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Thread: Income Levels
04-09-2005, 02:13 AM #1
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- Dec 2001
Why do the landed lords receive so much income for so little effort?
Table 5-11: income collection
Asset type Base GB collection
Province province level
Guild Holding x 2/3 holding level
Law holding x 1/3 holding level
Source holding 0
Temple holding x 2/3 holding level
Trade route trade route level
Investing a province might not be easy, but once invested how does it automatically generate income? Let's assume that Lord Wannabe conquers, and invests, the province known as Zero. It's a 10/0 province, equal to the Imperial City! Lord Wannabe is delighted with 10 GBs per year.
But Province Zero has no temples, no guilds, no law and nothing in general to reasonably present itself as a level 10 city/state.
On the other hand consider Province Maximum. It also is a 10/0 province. Unlike province Zero it has a level 10 guild along with a level 10 temple (let's leave law alone for now). But this maximized province generates just as much income as Province Zero. Why?
Guild and temple holdings are on a less than 1 for 1 basis due to (I assume) taxes. This is reasonable in most cases.
Perhaps the landed regent should be able to rule their provinces up as much as they care to but...their income is based off the highest level guild/temple in the province?Crossfell
04-09-2005, 04:22 AM #2
Cerilia is a medieval world, and like any medieval world, that means it is a primarily agrarian economy. Land is the basis of agriculture, and agriculture is what makes the world go 'round.
Land is wealth. Land is power. Landed regents sit at the top of the feudal pyramid.
The taxes a landed regent recieves aren't mainly from other regents and their holdings, they're from the farmers and laborers and what not who are his subjects and work the land for a living.
Medieval serfs gave something like 90% of their gross income (usually foodstuffs) to their liege lord, leaving barely enough to make a subsistent living - and sometimes not even that.
In BR, seeing as how everyone tends to be freemen (yeomen) rather than serfs, I expect the average level of taxation to be somewhat lower, but the principle remains. Freemen are free to work where they choose, but they're more like tenant farmers, renting the land and paying for it with a percentage of the harvest. Only nobles, and to a lesser extent the church (temples), actually own land. Landlords make the real money in a feudal system, not the workers.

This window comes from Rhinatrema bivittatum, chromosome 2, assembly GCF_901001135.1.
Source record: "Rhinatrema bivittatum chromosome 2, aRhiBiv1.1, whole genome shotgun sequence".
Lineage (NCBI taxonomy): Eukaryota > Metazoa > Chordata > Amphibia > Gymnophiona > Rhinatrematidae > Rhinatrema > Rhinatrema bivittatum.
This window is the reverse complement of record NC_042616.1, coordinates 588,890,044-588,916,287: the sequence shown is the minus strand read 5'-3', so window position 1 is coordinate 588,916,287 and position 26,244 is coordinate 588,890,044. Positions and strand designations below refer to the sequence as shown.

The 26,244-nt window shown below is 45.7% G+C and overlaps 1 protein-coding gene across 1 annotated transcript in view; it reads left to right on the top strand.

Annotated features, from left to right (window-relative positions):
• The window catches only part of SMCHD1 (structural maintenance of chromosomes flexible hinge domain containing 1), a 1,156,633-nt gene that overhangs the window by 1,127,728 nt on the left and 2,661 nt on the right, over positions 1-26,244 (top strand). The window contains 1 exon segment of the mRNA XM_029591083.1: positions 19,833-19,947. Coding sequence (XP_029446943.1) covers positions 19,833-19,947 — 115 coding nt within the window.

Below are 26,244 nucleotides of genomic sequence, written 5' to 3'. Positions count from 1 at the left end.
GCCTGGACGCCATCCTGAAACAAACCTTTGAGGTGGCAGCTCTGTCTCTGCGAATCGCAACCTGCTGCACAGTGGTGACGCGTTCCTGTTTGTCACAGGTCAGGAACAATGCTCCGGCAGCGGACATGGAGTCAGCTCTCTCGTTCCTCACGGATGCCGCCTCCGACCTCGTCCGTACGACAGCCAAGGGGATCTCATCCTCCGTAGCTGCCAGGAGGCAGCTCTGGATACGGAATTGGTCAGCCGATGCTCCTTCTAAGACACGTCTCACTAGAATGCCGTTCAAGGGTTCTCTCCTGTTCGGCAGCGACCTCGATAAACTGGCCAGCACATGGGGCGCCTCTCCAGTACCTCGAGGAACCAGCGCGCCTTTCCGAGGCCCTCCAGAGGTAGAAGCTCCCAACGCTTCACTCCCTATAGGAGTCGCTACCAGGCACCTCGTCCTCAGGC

Not like things have changed so much in modern times...
Guilds (and guild holdings) collectively represent the merchant class - professional artisans, traders, tinkers, shopkeepers, etc. Local commerce + trade [routes] ends up making more money than land, more often than not, so guilders are the one regent type that can out-compete landed regents for income - especially net income, because they aren't primarily responsible for military defense (by FAR the single greatest expense in BR, and one that falls mainly on a landed regent's shoulders).
In my experience playing and running BR, landed regents are almost ALWAYS the regents most hard up for cash, because proportionally they have the largest expenses. Castles and armies cost a LOT of money to build and maintain - especially if you actually use them (if your units are active, you pay half their muster cost each season!. What do guilds maintain? The dirt cheap things like roads, bridges, seaports - which are easily absorbed by the profits from the trade routes they support.
Landed regents have no real ability to tax other regents. Law regents, otoh, can levy taxes on guild and temple regents via seizures - though you can expect a rather hostile reaction from the victims when you start cutting into their base collections each season. If you want a more amicable agreement, a landed/law regent should use Diplomacy to set up a system of regular tribute, usually with a premise like, "I pay a lot of money to raise troops and defend your holdings in my land. Isn't reasonable that you pay x amount of GB each season to help finance this protection?"
04-09-2005, 05:08 AM #3
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- Dec 2001
I believe that what you say is true, for the early medieval period. However BR appears to be closer to the Rennaisance than the Dark Ages.
Your post supports this in that you assume most people are freeman as opposed to serfs. The rise of the yeoman began the fall of the noble. The fact that a noble might need to negotiate terms with a guilder for taxes argues even further that the BR world is closing in on the Renaissance and the rise of the commons.
Many medieveal towns and cities in England were able to win rights to self government and holding markets due to the power of the guilds. These rights were purchased from the Crown but clearly benefited the 'commons' who bought the rights.
With the rise of the guilds (commoners one and all for nobility couldn't soil their hands with trade) the nobility (reliant on serf farmers) had to acknowledge the power of the market place. Poor nobles married their sons to daughters of rich guilders in order to prop up their houses. Eventually, enough gold could buy titles.
Raw power exercised in provinces over serfs should result in lower revenues. Highly developed provinces (guild/temple) should result in the potential for higher profits.
Land is power, no arguement there. Developed land (guilds/temples) is power multiplied. Province income should reflect this.Crossfell
04-09-2005, 08:28 AM #4
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- Dec 2004
in a nut shell it work likes this Crossfell or how I how always percived it, The land regent gives his lands to his people his people farm and herd it in retern he recieves a grenrous portion of the goods, In retern he offers protection. The regent sells the goods or use's them. (sells the cows to the farms the corn to the herders etc..) The higher the provence level the more diverce the provence depending on area. For instence your level 10/0 provence zero has more than likely switched from farming and herding to citys filled with shops and trade. The regent still gets his share of the cut no longer as many cows but mostly coins.
Your perception that guilds are not present in large provence's is wrong though provence zero does indeed have trade and shops and stores, but there a great many mom and pop stores nothing that would would stand as holding though cause there isn't one. Now lets say Guilder Isabee moves and creates a guild holding think of it as a wallmart moving in. The more guild holdings in provence zero he has the more of a monopaly he posseses.